The project is co-financed by the European Economic Area Financial Mechanism and the Norwegian Financial Mechanism 2009–2014 Programme LV05 ‘Research and Scholarships’.

Project total costs: EUR 480850.00
Implementation period: 1 June 2015 – 30 April 2017
Project promoter: University of Latvia (project implemented at the Faculty of History and Philosophy)
Partner 1: Institute of Latvian History at the University of Latvia
Partner 2: Oslo University Museum of Cultural History
Principal investigator: Valdis Bērziņš (Institute of Latvian History at the University of Latvia)

The project focusses on the technologies used for the processing of mineral resources important in prehistory and in historical times, giving particular attention to questions relating to the transfer of technology between different societies and cultures.

A crucial raw material for tool-making was flint, and so special methods for working this material developed over the millennia. The production of iron from bog ore began in present-day Latvia in the first centuries AD and continued in later periods, developing on a large scale during the time of the Duchy of Courland.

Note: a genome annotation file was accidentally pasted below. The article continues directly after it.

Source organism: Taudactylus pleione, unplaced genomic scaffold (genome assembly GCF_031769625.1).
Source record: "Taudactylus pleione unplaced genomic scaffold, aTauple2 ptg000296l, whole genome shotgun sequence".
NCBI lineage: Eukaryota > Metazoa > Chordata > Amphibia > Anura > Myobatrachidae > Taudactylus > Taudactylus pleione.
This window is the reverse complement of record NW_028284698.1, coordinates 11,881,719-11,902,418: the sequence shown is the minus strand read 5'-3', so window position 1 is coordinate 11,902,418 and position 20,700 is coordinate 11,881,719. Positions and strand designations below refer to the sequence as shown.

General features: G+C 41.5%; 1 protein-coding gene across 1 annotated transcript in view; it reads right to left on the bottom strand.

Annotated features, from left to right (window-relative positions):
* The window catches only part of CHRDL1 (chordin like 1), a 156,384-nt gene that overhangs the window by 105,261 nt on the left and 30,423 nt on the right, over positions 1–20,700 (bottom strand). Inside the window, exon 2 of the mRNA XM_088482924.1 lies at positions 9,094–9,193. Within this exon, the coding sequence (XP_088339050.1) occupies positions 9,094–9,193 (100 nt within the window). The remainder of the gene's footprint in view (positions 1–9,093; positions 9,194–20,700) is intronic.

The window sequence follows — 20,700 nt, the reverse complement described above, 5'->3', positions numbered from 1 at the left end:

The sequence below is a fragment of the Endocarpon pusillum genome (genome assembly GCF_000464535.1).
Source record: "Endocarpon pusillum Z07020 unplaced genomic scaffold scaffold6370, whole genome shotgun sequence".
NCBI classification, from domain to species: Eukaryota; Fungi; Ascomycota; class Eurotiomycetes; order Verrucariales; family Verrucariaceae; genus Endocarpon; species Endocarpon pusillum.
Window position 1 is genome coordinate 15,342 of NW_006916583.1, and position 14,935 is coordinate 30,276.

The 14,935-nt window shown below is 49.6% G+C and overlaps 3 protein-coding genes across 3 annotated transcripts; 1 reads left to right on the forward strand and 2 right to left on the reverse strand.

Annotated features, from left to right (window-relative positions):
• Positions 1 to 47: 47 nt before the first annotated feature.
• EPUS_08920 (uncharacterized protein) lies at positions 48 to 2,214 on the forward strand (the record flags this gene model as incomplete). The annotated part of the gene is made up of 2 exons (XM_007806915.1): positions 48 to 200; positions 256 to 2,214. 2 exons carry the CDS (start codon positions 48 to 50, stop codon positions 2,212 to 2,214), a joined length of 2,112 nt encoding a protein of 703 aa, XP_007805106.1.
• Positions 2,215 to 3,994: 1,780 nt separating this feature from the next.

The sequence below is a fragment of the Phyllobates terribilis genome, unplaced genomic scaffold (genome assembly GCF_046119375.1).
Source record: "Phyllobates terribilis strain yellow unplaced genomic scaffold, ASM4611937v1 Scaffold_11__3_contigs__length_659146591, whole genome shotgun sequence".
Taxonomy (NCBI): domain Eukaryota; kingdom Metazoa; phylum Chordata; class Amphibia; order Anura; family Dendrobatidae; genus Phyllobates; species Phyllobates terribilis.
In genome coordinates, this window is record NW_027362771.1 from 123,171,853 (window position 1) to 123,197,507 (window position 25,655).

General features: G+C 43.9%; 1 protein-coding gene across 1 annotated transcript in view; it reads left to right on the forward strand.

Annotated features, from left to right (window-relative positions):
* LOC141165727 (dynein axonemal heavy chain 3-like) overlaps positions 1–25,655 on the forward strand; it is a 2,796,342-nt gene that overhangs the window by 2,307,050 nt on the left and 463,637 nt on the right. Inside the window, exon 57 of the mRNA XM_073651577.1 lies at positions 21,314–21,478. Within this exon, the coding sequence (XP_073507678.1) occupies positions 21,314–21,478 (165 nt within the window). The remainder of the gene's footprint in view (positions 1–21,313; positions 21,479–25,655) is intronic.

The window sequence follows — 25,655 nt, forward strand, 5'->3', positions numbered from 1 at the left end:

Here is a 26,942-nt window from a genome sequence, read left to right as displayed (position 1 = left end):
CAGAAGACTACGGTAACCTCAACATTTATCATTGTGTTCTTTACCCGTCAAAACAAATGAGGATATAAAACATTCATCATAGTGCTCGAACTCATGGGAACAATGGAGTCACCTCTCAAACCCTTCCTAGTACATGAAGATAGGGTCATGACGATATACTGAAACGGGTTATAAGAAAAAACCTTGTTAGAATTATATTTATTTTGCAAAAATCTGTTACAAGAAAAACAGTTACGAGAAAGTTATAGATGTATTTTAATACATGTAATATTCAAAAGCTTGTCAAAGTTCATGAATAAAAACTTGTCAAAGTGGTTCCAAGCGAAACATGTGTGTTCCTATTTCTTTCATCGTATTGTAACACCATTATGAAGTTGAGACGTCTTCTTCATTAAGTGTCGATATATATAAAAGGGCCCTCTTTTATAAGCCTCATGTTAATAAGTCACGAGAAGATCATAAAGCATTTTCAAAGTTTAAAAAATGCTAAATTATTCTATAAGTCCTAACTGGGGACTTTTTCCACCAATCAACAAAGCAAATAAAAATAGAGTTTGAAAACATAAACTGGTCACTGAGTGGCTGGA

With the participation of Norwegian specialists, flint-working in the Stone Age and the development of iron production technologies in present-day Latvia from the period up to the early modern period is examined from the perspective of technology transfer. Technical analysis is undertaken on flint tools; archaeological excavation takes place at the site of an ironworks; an ancient iron smelting furnace is reconstructed; the results of the study are brought together in international scholarly publications.

The project will contribute to the general understanding of technologies and their development in Northern Europe in the pre-industrial age.

Project web page
Project on Facebook